Premier Doug Ford announced Nov. 20 the province will be going on lockdown for 28 days.
It came after a press conference from Ford announcing measures he said he hoped to avoid.
“We’ve saved lives, but this virus, it spreads like wildfire,” Ford said at his news conference. “And in certain parts of the province, it’s spreading at an alarming rate in the community.”
Bonnie Lysyk, Ontario’s auditor general, agreed the Ford government did well at the beginning of the pandemic but failed to prepare for the second wave.
“Ontario would have been much better prepared to address the challenges of COVID-19 had it addressed many of the recommendations in past reports from the SARS commission, from our office, and from others,” Lysyk said.
The report also said public health officials were not the ones leading the province’s response.
Ford and his cabinet have denied these statements calling the report inaccurate and said it undermines public health during the pandemic.
“Don’t start pretending you’re [Lysyk] a doctor or a health professional because I’ll tell you, you’re not,” he said.
Ford is not the only one expressing anger post-shutdown, with business owners like the owner of Adamson Barbeque in Etobicoke refusing to shutdown and opening his doors to the public this week.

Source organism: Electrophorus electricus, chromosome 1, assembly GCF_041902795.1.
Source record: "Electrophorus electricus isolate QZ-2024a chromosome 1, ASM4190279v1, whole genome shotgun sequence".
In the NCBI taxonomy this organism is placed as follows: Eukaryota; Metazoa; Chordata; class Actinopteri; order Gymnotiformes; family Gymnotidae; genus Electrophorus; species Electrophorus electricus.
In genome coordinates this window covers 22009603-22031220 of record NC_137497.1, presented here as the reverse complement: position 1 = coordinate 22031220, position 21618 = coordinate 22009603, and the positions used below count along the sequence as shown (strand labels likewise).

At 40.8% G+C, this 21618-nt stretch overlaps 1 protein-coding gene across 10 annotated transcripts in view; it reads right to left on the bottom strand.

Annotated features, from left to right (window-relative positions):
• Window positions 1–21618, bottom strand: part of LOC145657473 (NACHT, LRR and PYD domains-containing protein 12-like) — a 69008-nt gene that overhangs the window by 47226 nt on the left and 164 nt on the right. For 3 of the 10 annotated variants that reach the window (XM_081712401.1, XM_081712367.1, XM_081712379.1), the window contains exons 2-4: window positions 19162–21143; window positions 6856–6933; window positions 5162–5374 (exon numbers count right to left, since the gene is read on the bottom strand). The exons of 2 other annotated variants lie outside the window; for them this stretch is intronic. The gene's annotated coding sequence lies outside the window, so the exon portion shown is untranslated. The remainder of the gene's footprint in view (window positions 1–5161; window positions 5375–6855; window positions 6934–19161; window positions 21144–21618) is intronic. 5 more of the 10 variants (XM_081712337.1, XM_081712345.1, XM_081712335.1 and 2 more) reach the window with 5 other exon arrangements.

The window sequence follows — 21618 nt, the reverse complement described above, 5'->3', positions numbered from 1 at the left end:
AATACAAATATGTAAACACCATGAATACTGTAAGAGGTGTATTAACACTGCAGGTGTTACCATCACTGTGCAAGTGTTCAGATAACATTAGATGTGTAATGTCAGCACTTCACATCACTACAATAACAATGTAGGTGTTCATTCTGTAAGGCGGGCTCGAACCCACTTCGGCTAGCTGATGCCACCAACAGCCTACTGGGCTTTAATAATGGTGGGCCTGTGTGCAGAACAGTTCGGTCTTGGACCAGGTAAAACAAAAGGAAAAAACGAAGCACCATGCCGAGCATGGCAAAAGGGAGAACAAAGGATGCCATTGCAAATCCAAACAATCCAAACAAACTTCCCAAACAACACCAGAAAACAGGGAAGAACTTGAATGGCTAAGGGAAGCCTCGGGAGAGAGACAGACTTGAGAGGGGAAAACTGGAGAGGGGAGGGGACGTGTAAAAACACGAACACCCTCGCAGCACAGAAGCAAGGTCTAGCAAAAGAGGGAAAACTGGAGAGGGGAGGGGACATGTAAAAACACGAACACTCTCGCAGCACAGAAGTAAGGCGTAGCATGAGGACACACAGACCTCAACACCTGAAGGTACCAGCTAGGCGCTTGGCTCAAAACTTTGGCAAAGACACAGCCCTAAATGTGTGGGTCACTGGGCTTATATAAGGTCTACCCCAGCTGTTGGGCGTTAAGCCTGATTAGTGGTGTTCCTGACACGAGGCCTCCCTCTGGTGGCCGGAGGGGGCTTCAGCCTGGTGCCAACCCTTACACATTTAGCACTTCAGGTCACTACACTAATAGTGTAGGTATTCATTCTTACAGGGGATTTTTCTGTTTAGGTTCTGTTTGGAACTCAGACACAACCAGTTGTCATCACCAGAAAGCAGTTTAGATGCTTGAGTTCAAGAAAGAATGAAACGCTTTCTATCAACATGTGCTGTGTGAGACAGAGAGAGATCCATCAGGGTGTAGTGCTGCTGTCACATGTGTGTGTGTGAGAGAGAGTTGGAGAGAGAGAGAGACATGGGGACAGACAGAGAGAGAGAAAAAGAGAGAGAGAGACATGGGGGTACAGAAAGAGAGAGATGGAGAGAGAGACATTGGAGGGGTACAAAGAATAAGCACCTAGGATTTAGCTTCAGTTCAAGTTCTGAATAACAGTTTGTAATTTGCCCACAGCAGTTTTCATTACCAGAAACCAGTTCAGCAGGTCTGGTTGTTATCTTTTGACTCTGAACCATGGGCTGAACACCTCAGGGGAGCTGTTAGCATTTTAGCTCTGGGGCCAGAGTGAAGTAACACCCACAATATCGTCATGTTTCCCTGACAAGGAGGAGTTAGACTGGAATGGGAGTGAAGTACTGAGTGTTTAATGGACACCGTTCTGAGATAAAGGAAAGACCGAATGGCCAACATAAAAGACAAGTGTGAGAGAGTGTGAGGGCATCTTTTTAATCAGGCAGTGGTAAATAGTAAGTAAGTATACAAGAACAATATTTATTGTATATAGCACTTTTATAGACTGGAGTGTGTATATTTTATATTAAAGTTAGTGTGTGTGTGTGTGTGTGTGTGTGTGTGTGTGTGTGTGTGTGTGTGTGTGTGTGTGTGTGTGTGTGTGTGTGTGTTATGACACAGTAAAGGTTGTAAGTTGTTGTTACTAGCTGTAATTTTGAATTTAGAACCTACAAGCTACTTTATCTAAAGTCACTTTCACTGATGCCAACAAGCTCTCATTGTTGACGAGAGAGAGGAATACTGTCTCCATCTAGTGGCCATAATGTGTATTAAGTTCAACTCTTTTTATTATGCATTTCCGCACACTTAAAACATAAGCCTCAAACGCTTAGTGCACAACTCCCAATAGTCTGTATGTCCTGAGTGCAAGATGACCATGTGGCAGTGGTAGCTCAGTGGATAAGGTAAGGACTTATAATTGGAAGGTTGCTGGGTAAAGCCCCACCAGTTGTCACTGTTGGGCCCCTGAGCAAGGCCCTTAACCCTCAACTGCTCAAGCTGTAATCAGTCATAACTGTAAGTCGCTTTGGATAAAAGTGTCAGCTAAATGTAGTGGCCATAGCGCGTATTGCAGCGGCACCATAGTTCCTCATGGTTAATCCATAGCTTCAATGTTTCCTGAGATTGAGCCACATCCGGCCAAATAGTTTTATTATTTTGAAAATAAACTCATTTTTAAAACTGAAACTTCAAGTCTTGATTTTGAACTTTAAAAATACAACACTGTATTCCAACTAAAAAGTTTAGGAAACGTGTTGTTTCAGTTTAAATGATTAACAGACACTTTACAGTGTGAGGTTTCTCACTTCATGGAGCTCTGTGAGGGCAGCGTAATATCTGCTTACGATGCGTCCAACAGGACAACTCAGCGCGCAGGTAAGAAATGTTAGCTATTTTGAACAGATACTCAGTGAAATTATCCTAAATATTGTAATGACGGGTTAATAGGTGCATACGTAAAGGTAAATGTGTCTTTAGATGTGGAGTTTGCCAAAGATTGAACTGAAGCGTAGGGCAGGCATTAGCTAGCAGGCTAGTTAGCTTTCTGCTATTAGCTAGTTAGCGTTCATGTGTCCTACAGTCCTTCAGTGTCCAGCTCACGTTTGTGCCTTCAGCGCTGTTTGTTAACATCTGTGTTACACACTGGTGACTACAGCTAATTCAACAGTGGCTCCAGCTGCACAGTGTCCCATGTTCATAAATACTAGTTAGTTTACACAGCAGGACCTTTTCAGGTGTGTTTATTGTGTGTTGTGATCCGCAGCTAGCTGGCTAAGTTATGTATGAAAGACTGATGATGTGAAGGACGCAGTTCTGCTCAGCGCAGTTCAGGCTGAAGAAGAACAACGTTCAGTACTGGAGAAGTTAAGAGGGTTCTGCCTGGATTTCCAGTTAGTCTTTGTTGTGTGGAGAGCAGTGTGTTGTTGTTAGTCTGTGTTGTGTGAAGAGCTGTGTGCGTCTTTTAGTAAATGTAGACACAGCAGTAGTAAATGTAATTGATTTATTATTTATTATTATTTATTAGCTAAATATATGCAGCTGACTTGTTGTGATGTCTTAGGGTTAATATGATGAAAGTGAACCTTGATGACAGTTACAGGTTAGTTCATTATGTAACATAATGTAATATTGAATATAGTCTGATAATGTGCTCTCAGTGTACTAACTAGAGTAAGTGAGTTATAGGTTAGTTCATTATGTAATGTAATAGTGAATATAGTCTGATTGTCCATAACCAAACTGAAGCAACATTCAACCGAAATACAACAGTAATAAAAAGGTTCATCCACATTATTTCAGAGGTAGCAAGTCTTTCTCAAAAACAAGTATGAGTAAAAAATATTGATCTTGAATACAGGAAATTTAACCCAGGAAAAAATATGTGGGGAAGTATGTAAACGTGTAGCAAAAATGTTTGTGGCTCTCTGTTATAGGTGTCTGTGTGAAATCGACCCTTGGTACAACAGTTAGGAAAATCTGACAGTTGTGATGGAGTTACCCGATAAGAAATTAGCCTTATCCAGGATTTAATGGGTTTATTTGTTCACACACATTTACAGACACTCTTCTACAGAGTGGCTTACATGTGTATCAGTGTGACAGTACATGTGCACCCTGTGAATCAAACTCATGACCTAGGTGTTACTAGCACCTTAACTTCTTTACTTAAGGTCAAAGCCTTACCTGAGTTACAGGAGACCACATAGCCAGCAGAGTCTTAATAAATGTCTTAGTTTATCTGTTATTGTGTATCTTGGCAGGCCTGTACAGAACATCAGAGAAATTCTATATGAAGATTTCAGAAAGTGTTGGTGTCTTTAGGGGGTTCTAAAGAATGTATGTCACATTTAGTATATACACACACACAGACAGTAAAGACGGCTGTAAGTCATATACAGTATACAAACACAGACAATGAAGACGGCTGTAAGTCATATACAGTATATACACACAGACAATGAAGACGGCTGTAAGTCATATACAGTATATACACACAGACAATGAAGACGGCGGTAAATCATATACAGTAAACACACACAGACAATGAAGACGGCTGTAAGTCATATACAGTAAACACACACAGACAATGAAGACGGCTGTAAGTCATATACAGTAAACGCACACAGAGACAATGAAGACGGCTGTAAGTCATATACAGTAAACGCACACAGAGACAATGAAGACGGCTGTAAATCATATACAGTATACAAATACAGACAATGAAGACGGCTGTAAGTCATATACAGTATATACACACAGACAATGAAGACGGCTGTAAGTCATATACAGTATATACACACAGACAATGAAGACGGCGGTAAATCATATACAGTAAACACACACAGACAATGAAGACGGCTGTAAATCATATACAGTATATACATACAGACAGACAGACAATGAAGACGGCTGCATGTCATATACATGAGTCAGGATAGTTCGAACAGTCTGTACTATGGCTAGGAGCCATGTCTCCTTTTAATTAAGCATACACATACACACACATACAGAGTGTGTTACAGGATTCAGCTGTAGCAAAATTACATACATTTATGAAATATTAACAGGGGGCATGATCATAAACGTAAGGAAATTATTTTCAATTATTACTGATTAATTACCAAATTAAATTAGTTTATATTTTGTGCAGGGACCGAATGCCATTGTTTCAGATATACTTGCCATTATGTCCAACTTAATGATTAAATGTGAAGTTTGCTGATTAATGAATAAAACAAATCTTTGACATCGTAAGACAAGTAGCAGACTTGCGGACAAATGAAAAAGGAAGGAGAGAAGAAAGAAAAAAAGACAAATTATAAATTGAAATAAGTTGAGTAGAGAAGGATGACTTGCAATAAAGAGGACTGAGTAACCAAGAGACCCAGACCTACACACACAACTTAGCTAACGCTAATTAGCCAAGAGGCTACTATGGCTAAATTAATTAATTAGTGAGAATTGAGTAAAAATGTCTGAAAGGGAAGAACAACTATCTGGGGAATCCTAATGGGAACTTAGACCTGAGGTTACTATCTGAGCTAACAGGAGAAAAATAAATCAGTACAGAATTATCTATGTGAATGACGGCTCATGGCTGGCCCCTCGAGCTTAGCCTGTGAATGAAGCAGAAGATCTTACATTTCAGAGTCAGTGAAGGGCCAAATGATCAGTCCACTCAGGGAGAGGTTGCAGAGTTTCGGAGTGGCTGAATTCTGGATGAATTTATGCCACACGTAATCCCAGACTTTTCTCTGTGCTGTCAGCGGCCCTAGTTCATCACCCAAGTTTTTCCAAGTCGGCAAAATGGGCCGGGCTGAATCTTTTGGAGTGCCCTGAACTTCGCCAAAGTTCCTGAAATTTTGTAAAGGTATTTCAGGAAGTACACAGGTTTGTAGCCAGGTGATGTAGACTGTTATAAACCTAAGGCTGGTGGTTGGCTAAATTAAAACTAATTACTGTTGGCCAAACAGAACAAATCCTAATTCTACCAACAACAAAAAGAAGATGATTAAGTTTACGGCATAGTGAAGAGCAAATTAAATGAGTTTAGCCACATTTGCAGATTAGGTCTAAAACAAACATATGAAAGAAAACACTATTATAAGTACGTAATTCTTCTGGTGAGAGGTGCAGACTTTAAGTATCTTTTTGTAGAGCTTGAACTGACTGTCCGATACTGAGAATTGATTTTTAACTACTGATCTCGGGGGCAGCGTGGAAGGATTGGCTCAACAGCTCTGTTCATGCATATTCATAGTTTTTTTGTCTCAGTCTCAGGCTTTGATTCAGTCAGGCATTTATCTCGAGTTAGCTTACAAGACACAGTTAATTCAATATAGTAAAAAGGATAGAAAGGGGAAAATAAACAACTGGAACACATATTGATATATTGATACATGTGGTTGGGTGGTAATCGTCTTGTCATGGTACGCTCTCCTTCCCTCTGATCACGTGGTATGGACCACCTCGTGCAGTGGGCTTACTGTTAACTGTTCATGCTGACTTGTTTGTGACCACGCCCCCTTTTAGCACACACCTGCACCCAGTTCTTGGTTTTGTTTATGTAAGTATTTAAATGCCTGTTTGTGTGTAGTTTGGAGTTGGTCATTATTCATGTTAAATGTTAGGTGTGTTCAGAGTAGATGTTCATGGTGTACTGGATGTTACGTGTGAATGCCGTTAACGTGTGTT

He has since been arrested and raised over $100,000 on GoFundMe for his legal defence.
But people like Diane Soares, a clinical educator specialist at the Hospital for Sick Children, said this lockdown is not about who’s right and who’s wrong, it’s about sticking together and seeing this through.
“I understand the twenties, and the teenagers who think they’re invincible,” Soares said. “Until you’re sick, you don’t really get it, it’s unbelievably hard to control.”
Ford made it clear that in-class learning, long-term care homes, and hospitals cannot be put at risk.
“To protect our most vulnerable and protect what matters most we have to get the community spread under control,” Ford said at his news conference.
Ontario’s government is hoping these measures limit community transmission of COVID-19 in order to keep schools open, safeguard health system capacity, and protect the province’s most vulnerable populations.
In a response to questions by Et Cetera, the Ministry of Health said the province’s fall preparedness plan is underway, and “active work continues with hospitals and other health care organizations on COVID-19 on system monitoring, capacity planning and support.”
Ford’s government has set aside up to $283.7 million in support, extending diagnostic imaging hours at health care facilities, and initiating a centralized waitlist and surgical smoothing program.
Ontario will also be injecting $351 million for more than 2,250 new beds at 57 hospitals and alternate health facilities across the province.
The lockdown will last 28 days, or two COVID-19 incubation periods, after which officials will determine if the public health unit should stay where they are or be moved to a different level.